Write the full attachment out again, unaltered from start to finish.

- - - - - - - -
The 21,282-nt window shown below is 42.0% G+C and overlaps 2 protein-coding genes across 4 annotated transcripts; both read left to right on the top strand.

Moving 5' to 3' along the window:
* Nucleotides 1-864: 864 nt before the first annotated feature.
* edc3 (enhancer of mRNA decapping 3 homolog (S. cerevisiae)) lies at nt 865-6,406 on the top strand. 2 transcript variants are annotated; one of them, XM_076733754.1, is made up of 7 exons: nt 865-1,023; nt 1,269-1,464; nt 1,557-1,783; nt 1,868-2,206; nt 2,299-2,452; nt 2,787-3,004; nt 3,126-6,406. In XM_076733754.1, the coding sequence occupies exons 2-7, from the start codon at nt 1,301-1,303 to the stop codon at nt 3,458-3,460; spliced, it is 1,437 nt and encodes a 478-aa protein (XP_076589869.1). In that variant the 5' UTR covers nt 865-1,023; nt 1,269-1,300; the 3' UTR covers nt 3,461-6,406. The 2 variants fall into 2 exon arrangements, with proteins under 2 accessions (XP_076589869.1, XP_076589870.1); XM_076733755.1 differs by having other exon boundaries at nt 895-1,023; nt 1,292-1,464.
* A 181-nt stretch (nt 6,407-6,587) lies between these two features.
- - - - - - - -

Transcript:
The 21,282-nt window shown below is 42.0% G+C and overlaps 2 protein-coding genes across 4 annotated transcripts; both read left to right on the top strand.

Moving 5' to 3' along the window:
* Nucleotides 1-864: 864 nt before the first annotated feature.
* edc3 (enhancer of mRNA decapping 3 homolog (S. cerevisiae)) lies at nt 865-6,406 on the top strand. 2 transcript variants are annotated; one of them, XM_076733754.1, is made up of 7 exons: nt 865-1,023; nt 1,269-1,464; nt 1,557-1,783; nt 1,868-2,206; nt 2,299-2,452; nt 2,787-3,004; nt 3,126-6,406. In XM_076733754.1, the coding sequence occupies exons 2-7, from the start codon at nt 1,301-1,303 to the stop codon at nt 3,458-3,460; spliced, it is 1,437 nt and encodes a 478-aa protein (XP_076589869.1). In that variant the 5' UTR covers nt 865-1,023; nt 1,269-1,300; the 3' UTR covers nt 3,461-6,406. The 2 variants fall into 2 exon arrangements, with proteins under 2 accessions (XP_076589869.1, XP_076589870.1); XM_076733755.1 differs by having other exon boundaries at nt 895-1,023; nt 1,292-1,464.
* A 181-nt stretch (nt 6,407-6,587) lies between these two features.